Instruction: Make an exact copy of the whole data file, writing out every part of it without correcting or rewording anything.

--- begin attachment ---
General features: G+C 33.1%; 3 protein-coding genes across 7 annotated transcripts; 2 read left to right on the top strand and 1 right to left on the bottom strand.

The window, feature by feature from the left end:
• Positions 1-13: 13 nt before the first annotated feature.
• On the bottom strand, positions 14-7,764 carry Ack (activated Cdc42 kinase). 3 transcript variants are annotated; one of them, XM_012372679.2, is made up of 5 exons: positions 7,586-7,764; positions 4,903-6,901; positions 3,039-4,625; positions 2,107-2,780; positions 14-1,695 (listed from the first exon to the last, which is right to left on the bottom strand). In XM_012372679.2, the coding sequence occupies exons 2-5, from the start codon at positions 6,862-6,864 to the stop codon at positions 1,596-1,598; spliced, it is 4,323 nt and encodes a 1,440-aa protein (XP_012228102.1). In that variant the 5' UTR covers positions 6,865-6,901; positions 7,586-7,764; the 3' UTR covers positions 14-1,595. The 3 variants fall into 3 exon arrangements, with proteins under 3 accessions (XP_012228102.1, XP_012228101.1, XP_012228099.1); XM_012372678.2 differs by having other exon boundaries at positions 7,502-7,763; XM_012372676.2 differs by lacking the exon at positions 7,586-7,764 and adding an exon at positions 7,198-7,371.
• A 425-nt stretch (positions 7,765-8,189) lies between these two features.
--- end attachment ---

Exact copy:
General features: G+C 33.1%; 3 protein-coding genes across 7 annotated transcripts; 2 read left to right on the top strand and 1 right to left on the bottom strand.

The window, feature by feature from the left end:
• Positions 1-13: 13 nt before the first annotated feature.
• On the bottom strand, positions 14-7,764 carry Ack (activated Cdc42 kinase). 3 transcript variants are annotated; one of them, XM_012372679.2, is made up of 5 exons: positions 7,586-7,764; positions 4,903-6,901; positions 3,039-4,625; positions 2,107-2,780; positions 14-1,695 (listed from the first exon to the last, which is right to left on the bottom strand). In XM_012372679.2, the coding sequence occupies exons 2-5, from the start codon at positions 6,862-6,864 to the stop codon at positions 1,596-1,598; spliced, it is 4,323 nt and encodes a 1,440-aa protein (XP_012228102.1). In that variant the 5' UTR covers positions 6,865-6,901; positions 7,586-7,764; the 3' UTR covers positions 14-1,595. The 3 variants fall into 3 exon arrangements, with proteins under 3 accessions (XP_012228102.1, XP_012228101.1, XP_012228099.1); XM_012372678.2 differs by having other exon boundaries at positions 7,502-7,763; XM_012372676.2 differs by lacking the exon at positions 7,586-7,764 and adding an exon at positions 7,198-7,371.
• A 425-nt stretch (positions 7,765-8,189) lies between these two features.